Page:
Natsumi Wakamoto, Ed.D.

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I have been teaching Applied Linguistics, Future Teacher's Training Courses (FTTC), EFL skills, and seminars since 1994. I participated in designing several courses such as computer skills (Computer Skills I-IV) for English major students (1999), Writing for the Internet (2001), an introductory course to Applied Linguistics (2001), English Teaching Methodology D (2004), Studies in English (Applied Linguistics, 2006), CALL English (2009), Career Introduction I (2009), and Career Introduction II (2015). I also offered function to install a summer oversea study program at the University of Toronto in Canada (2005).

I started my teaching career at a public junior high after graduating from Kyoto University, where I majored in pedagogy (my graduation thesis focused on how to teach arithmetic: division on fractions). I met nice teachers and students, where I learned precious treasures--especially the significance of rapport between students and teachers, and between among teachers. During my teaching job at public schools, I obtained an Master of Education degree (in English Education) from Hyogo University of Teacher Education.

Although my first intention was to teach in elementary school (I earned a teaching certificate for elementary school from the correspondence learning program of Bukkyo University) I found seminal meanings in teaching and doing research in the area of English education, which bears as important as teaching at the elementary level. I have still great interest in elementary education.

I moved to Doshisha Women's College in 1994 as a fulltime lecturer of Junior College, and was promoted to Associate Professor in 1998. I was cross-appointed to the Department of English in 2000, and was transferred to the Department of Media & Information in 2002. It was a great privilege to have been learning together with excellent students of Doshisha, from whom I have learned a lot. Especially I am proud of my seminar students (Apple 1-5, Seminars 1 through 21, and, the number of graduates rises up to more than 450, as of 2020). They explored a new horizon, challenged something new, and expanded their possibilities. Wakamoto seminars have always kept the pioneer spirit and are not afraid of bumps. Instead, they have overcome difficulties by cooperating with their colleagues.

In 2000, I was permitted to study at Ontario Institute for Studies in Education (OISE) of the University of Toronto using sabbatical year of Doshisha. I was also nominated to the Fulbright scholarship candidate in 2000. Although it was a great honor for me, I gave it up to study in Canada. Studying/staying in Canada was an splendid opportunity for me as well as for my family. Toronto is really a fabulous place to stay in and study: I met plenty of sweet people. In 2004, I was promoted to a Professor of Applied Linguistics. In 2006, I was transferred to English Department. In 2007, I was awarded a Doctor of Education (Ed.D in Second Language Education) degree from OISE of the University of Toronto: The title of my dissertation was The impact of extroversion/introversion and associated learner strategies on English language comprehension in a Japanese EFL setting, with Dr. Sharon Lapkin as a supervisor, Drs. Merrill Swain and Nina Spada as committee members, and Drs. Alister Cumming and Rebecca Oxford as internal and external examiners. I was promoted to a Professor of Graduate School of Doshisha Women's College (Teaching Master's programs) in 2009 and to Doctor's programs in 2015. From April 2018 through March 2019, I had an opportunity to conduct research at the Department of Education of Oxford University, UK as a visiting research fellow, where I was able to discuss and explore the possibilities of learner strategies with Dr. Heath Rose of Oxford University. I continued to teach my senior seminar (Wakazemi 18th) by connecting Oxford and Kyoto with the internet.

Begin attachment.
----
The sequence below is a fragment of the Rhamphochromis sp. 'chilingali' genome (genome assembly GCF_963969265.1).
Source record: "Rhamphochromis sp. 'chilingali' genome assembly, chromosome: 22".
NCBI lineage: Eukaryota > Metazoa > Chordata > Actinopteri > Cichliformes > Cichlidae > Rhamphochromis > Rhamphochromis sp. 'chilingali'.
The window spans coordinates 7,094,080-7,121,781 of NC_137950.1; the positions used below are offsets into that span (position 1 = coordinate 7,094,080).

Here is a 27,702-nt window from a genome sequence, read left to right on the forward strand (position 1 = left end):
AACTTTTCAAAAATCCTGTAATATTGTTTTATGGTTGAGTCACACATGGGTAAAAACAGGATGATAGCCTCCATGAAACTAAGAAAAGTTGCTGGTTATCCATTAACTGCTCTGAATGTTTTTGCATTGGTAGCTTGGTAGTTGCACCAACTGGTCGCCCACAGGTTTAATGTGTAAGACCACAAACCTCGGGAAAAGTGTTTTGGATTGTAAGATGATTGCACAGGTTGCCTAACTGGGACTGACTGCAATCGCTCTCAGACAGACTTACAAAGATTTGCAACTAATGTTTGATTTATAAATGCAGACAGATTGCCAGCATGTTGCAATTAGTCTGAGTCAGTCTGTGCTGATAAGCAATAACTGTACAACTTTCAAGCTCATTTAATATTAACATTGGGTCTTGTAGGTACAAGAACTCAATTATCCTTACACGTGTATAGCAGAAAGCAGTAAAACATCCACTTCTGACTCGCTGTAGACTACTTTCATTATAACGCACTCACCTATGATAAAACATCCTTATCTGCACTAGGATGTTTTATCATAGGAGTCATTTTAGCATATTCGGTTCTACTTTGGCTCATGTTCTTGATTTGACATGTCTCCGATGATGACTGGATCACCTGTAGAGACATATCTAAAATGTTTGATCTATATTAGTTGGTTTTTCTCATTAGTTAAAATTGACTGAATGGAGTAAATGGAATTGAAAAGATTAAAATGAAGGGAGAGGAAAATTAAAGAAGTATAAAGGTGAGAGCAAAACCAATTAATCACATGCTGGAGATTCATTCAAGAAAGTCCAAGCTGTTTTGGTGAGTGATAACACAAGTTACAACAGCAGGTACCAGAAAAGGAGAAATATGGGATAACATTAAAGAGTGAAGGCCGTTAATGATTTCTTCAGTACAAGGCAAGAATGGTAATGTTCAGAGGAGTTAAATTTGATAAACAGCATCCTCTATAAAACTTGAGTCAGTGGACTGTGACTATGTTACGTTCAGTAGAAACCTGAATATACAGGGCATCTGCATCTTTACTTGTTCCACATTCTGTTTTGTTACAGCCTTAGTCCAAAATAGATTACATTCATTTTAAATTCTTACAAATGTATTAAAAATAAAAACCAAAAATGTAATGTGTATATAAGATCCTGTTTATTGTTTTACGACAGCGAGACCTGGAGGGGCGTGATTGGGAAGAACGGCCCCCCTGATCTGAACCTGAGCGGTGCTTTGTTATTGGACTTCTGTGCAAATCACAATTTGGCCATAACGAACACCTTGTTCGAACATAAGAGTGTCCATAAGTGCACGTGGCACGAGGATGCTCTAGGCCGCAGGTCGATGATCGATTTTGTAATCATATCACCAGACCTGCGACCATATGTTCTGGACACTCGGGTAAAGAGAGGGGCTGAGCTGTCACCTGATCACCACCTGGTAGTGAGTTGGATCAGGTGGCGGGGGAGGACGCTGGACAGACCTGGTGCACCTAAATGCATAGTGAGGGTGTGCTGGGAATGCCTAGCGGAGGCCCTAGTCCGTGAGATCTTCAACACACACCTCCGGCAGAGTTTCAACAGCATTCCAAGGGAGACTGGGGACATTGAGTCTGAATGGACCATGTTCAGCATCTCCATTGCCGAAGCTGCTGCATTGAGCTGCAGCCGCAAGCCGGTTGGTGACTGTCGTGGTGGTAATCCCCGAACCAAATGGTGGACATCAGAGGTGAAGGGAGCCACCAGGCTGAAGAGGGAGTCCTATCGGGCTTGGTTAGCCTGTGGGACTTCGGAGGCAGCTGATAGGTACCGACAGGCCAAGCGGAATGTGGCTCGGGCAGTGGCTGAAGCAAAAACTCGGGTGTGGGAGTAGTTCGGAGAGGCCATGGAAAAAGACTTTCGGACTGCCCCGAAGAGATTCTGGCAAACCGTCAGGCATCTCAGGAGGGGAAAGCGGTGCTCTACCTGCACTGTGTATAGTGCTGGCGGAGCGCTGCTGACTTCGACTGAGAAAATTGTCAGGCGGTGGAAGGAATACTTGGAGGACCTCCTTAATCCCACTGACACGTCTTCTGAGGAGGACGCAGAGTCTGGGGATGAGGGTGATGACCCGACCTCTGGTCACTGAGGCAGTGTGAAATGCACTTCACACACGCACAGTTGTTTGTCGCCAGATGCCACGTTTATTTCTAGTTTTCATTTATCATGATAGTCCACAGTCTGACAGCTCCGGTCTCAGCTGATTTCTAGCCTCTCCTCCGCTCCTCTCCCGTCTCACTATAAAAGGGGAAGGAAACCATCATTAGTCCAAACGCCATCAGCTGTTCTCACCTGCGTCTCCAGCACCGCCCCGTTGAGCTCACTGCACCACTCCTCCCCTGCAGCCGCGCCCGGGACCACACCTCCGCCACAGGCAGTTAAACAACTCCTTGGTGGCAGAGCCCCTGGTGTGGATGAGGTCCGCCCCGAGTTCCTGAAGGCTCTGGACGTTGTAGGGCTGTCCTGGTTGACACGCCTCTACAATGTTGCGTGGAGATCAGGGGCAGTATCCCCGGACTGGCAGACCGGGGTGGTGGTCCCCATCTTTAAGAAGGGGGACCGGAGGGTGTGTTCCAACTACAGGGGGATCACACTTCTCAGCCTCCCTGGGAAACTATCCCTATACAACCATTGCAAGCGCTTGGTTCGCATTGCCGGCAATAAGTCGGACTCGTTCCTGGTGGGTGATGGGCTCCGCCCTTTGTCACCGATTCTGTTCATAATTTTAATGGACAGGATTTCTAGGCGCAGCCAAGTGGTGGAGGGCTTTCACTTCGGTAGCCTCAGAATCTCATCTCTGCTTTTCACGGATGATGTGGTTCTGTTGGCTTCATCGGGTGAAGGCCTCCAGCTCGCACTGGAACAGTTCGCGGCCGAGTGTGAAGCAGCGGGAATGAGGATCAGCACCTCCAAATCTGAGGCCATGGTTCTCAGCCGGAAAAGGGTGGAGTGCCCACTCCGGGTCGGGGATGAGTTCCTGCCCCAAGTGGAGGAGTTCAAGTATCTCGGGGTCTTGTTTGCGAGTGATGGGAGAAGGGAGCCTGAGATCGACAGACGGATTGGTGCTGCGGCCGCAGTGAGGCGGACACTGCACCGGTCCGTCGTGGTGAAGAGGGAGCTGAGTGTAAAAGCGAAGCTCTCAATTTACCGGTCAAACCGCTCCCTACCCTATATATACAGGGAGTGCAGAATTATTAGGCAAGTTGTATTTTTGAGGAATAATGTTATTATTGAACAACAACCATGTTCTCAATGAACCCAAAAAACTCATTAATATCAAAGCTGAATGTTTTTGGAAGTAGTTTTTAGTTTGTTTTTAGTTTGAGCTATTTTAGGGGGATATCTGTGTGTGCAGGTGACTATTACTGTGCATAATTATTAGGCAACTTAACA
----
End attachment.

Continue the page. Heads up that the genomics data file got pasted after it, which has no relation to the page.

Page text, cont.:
From 1998-2000, I served for the section of planning and public relations, from 2002-04, for the division of religion, from 2006-09 worked as an assistant registrar of English Department, from 2009-2011, I was reappointed to serve for the division of religion, from 2011-2013, I served for the research and faculty development centre, and since 2014, have been serving for the examination and public relation centre. I have been a fellow of the Information and Media Department, of the division of religion and of the research and faculty development centre. From 2016-2018, I was the head of the English Department, and have been the head of the Education Development Centre since 2019.

I have taught at several universities: Kyoto Prefecture University, Tottori University, Otemon Gakuin University, Doshisha University, Doshisha Graduate School, Kyoto University, Graduate School of Doshisha Women's College, Ritsumeikan Graduate School, and Doshisha Women's College of Liberal Arts.

Our residence has been in Kameoka-shi of Kyoto-fu, 20 km north of central Kyoto, south of Ayabe city, where I was born and raised. Kameoka is famous for its Hozugawa-Rafting or religious sect "Oomoto." Our home is located in the country side of Kameoka full of beautiful nature with less people. Yunohana hot springs are only 10-minute-walk distance from our home. When visiting our place, you will be able to enjoy taking a Japanese style bath. Stars are beautiful in the sky at clear nights.



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